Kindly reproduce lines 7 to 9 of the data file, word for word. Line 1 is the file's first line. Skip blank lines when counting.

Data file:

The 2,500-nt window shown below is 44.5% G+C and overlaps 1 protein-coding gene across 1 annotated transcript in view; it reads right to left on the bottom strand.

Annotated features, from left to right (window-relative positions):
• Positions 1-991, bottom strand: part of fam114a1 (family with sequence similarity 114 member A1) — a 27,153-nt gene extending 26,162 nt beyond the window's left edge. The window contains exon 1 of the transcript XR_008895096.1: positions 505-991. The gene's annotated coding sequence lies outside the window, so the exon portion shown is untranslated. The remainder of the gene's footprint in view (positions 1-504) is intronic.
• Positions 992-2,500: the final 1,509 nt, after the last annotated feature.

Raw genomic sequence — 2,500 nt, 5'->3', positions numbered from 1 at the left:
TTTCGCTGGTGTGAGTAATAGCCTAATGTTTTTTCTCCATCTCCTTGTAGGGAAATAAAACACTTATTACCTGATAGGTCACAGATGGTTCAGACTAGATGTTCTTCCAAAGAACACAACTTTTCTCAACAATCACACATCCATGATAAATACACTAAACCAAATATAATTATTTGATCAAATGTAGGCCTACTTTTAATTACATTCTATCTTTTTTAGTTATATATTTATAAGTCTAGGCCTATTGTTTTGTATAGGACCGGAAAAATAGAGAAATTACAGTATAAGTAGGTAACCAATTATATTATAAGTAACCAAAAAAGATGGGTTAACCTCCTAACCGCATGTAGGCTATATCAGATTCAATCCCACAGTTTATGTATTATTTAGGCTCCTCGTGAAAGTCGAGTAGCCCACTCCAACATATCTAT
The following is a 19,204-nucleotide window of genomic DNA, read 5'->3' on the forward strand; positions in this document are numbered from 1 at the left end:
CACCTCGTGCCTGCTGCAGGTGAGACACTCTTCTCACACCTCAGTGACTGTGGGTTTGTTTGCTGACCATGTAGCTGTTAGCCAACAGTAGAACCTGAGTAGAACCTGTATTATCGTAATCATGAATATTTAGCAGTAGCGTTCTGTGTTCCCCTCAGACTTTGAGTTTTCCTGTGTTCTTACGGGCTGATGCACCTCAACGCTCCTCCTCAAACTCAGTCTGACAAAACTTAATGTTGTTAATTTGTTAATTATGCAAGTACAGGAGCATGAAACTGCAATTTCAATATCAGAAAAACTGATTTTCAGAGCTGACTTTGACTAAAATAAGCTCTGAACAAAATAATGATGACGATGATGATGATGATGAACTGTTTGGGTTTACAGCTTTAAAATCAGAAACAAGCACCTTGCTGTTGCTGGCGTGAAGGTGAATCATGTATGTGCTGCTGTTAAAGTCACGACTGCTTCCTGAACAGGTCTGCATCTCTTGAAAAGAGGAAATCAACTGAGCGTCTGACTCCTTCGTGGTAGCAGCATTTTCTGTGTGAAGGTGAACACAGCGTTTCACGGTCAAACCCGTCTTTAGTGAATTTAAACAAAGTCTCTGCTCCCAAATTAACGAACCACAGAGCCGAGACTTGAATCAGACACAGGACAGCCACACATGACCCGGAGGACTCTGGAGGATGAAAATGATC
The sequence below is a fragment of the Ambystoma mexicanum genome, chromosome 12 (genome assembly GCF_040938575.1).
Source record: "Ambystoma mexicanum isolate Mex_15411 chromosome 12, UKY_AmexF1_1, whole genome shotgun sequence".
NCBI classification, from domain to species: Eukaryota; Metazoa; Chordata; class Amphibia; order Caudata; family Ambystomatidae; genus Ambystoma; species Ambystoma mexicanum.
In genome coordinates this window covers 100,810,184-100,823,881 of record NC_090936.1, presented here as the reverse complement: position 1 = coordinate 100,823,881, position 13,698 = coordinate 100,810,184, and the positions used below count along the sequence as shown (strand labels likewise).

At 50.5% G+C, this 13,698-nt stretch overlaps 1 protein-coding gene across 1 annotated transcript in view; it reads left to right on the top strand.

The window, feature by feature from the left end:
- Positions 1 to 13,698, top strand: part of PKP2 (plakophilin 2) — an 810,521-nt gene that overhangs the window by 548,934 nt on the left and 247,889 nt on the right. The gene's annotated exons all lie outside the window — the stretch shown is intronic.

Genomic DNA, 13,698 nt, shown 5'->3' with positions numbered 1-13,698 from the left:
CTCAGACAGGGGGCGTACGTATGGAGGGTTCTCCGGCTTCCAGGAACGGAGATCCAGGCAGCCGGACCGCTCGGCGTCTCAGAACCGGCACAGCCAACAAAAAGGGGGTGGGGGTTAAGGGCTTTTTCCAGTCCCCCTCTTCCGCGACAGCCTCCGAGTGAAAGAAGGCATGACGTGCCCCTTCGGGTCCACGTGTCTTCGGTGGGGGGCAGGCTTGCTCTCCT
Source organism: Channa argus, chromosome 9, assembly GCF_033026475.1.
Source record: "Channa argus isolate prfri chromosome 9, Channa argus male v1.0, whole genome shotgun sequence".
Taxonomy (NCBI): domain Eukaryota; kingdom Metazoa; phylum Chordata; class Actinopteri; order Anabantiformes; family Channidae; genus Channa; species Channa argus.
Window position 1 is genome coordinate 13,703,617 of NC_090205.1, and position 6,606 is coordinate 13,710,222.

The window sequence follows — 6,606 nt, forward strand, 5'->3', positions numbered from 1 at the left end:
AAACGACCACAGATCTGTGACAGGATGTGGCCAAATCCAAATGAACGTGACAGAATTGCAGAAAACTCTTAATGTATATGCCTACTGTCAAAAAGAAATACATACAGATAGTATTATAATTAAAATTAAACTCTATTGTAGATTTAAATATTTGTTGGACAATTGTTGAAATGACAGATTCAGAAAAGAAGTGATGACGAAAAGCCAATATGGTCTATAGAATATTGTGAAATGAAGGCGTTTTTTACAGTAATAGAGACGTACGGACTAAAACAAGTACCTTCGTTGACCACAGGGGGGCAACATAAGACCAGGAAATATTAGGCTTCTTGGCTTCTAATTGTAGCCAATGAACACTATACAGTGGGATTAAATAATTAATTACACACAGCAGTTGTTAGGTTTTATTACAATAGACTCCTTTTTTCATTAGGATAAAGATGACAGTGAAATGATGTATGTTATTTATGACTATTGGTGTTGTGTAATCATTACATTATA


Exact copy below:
The following is a 19,204-nucleotide window of genomic DNA, read 5'->3' on the forward strand; positions in this document are numbered from 1 at the left end:
CACCTCGTGCCTGCTGCAGGTGAGACACTCTTCTCACACCTCAGTGACTGTGGGTTTGTTTGCTGACCATGTAGCTGTTAGCCAACAGTAGAACCTGAGTAGAACCTGTATTATCGTAATCATGAATATTTAGCAGTAGCGTTCTGTGTTCCCCTCAGACTTTGAGTTTTCCTGTGTTCTTACGGGCTGATGCACCTCAACGCTCCTCCTCAAACTCAGTCTGACAAAACTTAATGTTGTTAATTTGTTAATTATGCAAGTACAGGAGCATGAAACTGCAATTTCAATATCAGAAAAACTGATTTTCAGAGCTGACTTTGACTAAAATAAGCTCTGAACAAAATAATGATGACGATGATGATGATGATGAACTGTTTGGGTTTACAGCTTTAAAATCAGAAACAAGCACCTTGCTGTTGCTGGCGTGAAGGTGAATCATGTATGTGCTGCTGTTAAAGTCACGACTGCTTCCTGAACAGGTCTGCATCTCTTGAAAAGAGGAAATCAACTGAGCGTCTGACTCCTTCGTGGTAGCAGCATTTTCTGTGTGAAGGTGAACACAGCGTTTCACGGTCAAACCCGTCTTTAGTGAATTTAAACAAAGTCTCTGCTCCCAAATTAACGAACCACAGAGCCGAGACTTGAATCAGACACAGGACAGCCACACATGACCCGGAGGACTCTGGAGGATGAAAATGATC
The sequence below is a fragment of the Ambystoma mexicanum genome, chromosome 12 (genome assembly GCF_040938575.1).